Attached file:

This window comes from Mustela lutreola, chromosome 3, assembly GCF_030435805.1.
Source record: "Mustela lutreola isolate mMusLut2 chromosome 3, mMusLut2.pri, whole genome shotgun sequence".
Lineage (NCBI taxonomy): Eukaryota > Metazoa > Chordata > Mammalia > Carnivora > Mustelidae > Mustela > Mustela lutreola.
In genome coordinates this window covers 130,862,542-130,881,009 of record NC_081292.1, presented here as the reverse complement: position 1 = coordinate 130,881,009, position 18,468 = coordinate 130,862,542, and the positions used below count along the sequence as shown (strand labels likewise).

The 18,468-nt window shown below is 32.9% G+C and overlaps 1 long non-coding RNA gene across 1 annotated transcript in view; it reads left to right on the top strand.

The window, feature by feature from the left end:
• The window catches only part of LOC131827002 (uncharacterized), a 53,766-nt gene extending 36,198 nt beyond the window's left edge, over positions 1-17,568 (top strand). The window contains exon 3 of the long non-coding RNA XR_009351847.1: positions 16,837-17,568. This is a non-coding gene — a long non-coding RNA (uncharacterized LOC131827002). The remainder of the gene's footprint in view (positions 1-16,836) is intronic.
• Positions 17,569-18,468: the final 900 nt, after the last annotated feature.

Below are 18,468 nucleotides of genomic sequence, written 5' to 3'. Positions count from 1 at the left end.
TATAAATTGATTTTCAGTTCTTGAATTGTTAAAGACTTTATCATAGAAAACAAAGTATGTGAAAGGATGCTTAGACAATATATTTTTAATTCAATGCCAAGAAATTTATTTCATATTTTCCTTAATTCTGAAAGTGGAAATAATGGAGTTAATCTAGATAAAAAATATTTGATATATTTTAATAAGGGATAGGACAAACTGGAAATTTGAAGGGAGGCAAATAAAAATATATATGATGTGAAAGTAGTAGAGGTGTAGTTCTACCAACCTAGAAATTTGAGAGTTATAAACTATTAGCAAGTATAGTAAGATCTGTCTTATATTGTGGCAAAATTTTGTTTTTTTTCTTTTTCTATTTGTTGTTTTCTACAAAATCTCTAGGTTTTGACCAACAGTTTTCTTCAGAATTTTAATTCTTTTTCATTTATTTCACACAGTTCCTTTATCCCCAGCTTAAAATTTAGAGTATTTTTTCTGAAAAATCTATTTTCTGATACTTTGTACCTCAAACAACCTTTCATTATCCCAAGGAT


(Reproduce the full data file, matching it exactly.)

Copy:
This window comes from Mustela lutreola, chromosome 3, assembly GCF_030435805.1.
Source record: "Mustela lutreola isolate mMusLut2 chromosome 3, mMusLut2.pri, whole genome shotgun sequence".
Lineage (NCBI taxonomy): Eukaryota > Metazoa > Chordata > Mammalia > Carnivora > Mustelidae > Mustela > Mustela lutreola.
In genome coordinates this window covers 130,862,542-130,881,009 of record NC_081292.1, presented here as the reverse complement: position 1 = coordinate 130,881,009, position 18,468 = coordinate 130,862,542, and the positions used below count along the sequence as shown (strand labels likewise).

The 18,468-nt window shown below is 32.9% G+C and overlaps 1 long non-coding RNA gene across 1 annotated transcript in view; it reads left to right on the top strand.

The window, feature by feature from the left end:
• The window catches only part of LOC131827002 (uncharacterized), a 53,766-nt gene extending 36,198 nt beyond the window's left edge, over positions 1-17,568 (top strand). The window contains exon 3 of the long non-coding RNA XR_009351847.1: positions 16,837-17,568. This is a non-coding gene — a long non-coding RNA (uncharacterized LOC131827002). The remainder of the gene's footprint in view (positions 1-16,836) is intronic.
• Positions 17,569-18,468: the final 900 nt, after the last annotated feature.

Below are 18,468 nucleotides of genomic sequence, written 5' to 3'. Positions count from 1 at the left end.
TATAAATTGATTTTCAGTTCTTGAATTGTTAAAGACTTTATCATAGAAAACAAAGTATGTGAAAGGATGCTTAGACAATATATTTTTAATTCAATGCCAAGAAATTTATTTCATATTTTCCTTAATTCTGAAAGTGGAAATAATGGAGTTAATCTAGATAAAAAATATTTGATATATTTTAATAAGGGATAGGACAAACTGGAAATTTGAAGGGAGGCAAATAAAAATATATATGATGTGAAAGTAGTAGAGGTGTAGTTCTACCAACCTAGAAATTTGAGAGTTATAAACTATTAGCAAGTATAGTAAGATCTGTCTTATATTGTGGCAAAATTTTGTTTTTTTTCTTTTTCTATTTGTTGTTTTCTACAAAATCTCTAGGTTTTGACCAACAGTTTTCTTCAGAATTTTAATTCTTTTTCATTTATTTCACACAGTTCCTTTATCCCCAGCTTAAAATTTAGAGTATTTTTTCTGAAAAATCTATTTTCTGATACTTTGTACCTCAAACAACCTTTCATTATCCCAAGGAT